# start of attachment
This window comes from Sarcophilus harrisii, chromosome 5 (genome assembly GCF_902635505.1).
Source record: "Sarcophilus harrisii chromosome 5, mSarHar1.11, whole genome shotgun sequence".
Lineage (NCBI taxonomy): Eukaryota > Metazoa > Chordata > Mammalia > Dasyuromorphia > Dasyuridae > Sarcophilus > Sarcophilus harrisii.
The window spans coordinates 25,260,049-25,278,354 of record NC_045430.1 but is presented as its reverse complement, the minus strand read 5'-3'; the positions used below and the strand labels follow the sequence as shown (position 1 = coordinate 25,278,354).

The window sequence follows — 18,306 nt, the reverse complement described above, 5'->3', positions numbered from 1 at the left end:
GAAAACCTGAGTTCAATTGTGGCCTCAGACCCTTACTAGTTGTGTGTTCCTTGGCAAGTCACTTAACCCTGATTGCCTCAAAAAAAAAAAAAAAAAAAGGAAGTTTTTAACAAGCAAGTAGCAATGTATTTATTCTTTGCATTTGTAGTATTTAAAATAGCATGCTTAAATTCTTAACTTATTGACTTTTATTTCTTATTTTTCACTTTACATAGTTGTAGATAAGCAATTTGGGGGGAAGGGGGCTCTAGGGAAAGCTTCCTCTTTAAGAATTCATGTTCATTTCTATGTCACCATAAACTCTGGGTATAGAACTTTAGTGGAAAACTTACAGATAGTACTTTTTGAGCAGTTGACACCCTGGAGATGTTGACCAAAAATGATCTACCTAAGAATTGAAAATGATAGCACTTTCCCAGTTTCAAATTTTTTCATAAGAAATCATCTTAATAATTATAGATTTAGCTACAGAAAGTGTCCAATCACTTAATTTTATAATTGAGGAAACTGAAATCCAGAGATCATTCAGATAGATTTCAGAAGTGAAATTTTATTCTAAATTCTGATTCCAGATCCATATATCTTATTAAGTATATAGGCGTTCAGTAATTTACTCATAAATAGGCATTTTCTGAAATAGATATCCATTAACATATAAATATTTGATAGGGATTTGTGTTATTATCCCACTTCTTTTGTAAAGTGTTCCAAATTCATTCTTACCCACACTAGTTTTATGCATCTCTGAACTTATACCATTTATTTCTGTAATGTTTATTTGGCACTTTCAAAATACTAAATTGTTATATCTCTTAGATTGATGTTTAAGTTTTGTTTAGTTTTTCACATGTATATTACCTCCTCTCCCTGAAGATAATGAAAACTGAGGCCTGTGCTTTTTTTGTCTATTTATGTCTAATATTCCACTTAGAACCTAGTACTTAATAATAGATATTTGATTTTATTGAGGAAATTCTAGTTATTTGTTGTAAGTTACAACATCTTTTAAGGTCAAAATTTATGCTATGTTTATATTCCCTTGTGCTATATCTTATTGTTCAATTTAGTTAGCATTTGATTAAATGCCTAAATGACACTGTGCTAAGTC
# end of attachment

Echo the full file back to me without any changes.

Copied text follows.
This window comes from Sarcophilus harrisii, chromosome 5 (genome assembly GCF_902635505.1).
Source record: "Sarcophilus harrisii chromosome 5, mSarHar1.11, whole genome shotgun sequence".
Lineage (NCBI taxonomy): Eukaryota > Metazoa > Chordata > Mammalia > Dasyuromorphia > Dasyuridae > Sarcophilus > Sarcophilus harrisii.
The window spans coordinates 25,260,049-25,278,354 of record NC_045430.1 but is presented as its reverse complement, the minus strand read 5'-3'; the positions used below and the strand labels follow the sequence as shown (position 1 = coordinate 25,278,354).

The window sequence follows — 18,306 nt, the reverse complement described above, 5'->3', positions numbered from 1 at the left end:
GAAAACCTGAGTTCAATTGTGGCCTCAGACCCTTACTAGTTGTGTGTTCCTTGGCAAGTCACTTAACCCTGATTGCCTCAAAAAAAAAAAAAAAAAAAGGAAGTTTTTAACAAGCAAGTAGCAATGTATTTATTCTTTGCATTTGTAGTATTTAAAATAGCATGCTTAAATTCTTAACTTATTGACTTTTATTTCTTATTTTTCACTTTACATAGTTGTAGATAAGCAATTTGGGGGGAAGGGGGCTCTAGGGAAAGCTTCCTCTTTAAGAATTCATGTTCATTTCTATGTCACCATAAACTCTGGGTATAGAACTTTAGTGGAAAACTTACAGATAGTACTTTTTGAGCAGTTGACACCCTGGAGATGTTGACCAAAAATGATCTACCTAAGAATTGAAAATGATAGCACTTTCCCAGTTTCAAATTTTTTCATAAGAAATCATCTTAATAATTATAGATTTAGCTACAGAAAGTGTCCAATCACTTAATTTTATAATTGAGGAAACTGAAATCCAGAGATCATTCAGATAGATTTCAGAAGTGAAATTTTATTCTAAATTCTGATTCCAGATCCATATATCTTATTAAGTATATAGGCGTTCAGTAATTTACTCATAAATAGGCATTTTCTGAAATAGATATCCATTAACATATAAATATTTGATAGGGATTTGTGTTATTATCCCACTTCTTTTGTAAAGTGTTCCAAATTCATTCTTACCCACACTAGTTTTATGCATCTCTGAACTTATACCATTTATTTCTGTAATGTTTATTTGGCACTTTCAAAATACTAAATTGTTATATCTCTTAGATTGATGTTTAAGTTTTGTTTAGTTTTTCACATGTATATTACCTCCTCTCCCTGAAGATAATGAAAACTGAGGCCTGTGCTTTTTTTGTCTATTTATGTCTAATATTCCACTTAGAACCTAGTACTTAATAATAGATATTTGATTTTATTGAGGAAATTCTAGTTATTTGTTGTAAGTTACAACATCTTTTAAGGTCAAAATTTATGCTATGTTTATATTCCCTTGTGCTATATCTTATTGTTCAATTTAGTTAGCATTTGATTAAATGCCTAAATGACACTGTGCTAAGTC